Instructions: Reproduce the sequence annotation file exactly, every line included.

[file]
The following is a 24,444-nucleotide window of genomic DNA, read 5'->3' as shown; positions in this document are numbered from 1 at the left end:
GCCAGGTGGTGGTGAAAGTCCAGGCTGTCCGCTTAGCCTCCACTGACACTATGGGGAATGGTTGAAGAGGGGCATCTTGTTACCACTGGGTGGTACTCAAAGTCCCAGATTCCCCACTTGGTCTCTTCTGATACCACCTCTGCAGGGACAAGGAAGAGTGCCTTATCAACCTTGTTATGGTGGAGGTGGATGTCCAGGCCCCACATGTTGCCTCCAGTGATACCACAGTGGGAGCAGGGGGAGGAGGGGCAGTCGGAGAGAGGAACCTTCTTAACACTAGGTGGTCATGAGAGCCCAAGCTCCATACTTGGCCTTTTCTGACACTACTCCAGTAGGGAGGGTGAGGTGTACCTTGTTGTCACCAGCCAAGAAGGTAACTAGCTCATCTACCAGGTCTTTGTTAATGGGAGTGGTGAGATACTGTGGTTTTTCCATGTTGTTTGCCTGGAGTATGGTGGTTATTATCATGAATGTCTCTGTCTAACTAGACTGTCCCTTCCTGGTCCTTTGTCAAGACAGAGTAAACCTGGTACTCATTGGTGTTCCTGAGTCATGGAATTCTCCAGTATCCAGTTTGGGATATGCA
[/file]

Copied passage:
The following is a 24,444-nucleotide window of genomic DNA, read 5'->3' as shown; positions in this document are numbered from 1 at the left end:
GCCAGGTGGTGGTGAAAGTCCAGGCTGTCCGCTTAGCCTCCACTGACACTATGGGGAATGGTTGAAGAGGGGCATCTTGTTACCACTGGGTGGTACTCAAAGTCCCAGATTCCCCACTTGGTCTCTTCTGATACCACCTCTGCAGGGACAAGGAAGAGTGCCTTATCAACCTTGTTATGGTGGAGGTGGATGTCCAGGCCCCACATGTTGCCTCCAGTGATACCACAGTGGGAGCAGGGGGAGGAGGGGCAGTCGGAGAGAGGAACCTTCTTAACACTAGGTGGTCATGAGAGCCCAAGCTCCATACTTGGCCTTTTCTGACACTACTCCAGTAGGGAGGGTGAGGTGTACCTTGTTGTCACCAGCCAAGAAGGTAACTAGCTCATCTACCAGGTCTTTGTTAATGGGAGTGGTGAGATACTGTGGTTTTTCCATGTTGTTTGCCTGGAGTATGGTGGTTATTATCATGAATGTCTCTGTCTAACTAGACTGTCCCTTCCTGGTCCTTTGTCAAGACAGAGTAAACCTGGTACTCATTGGTGTTCCTGAGTCATGGAATTCTCCAGTATCCAGTTTGGGATATGCA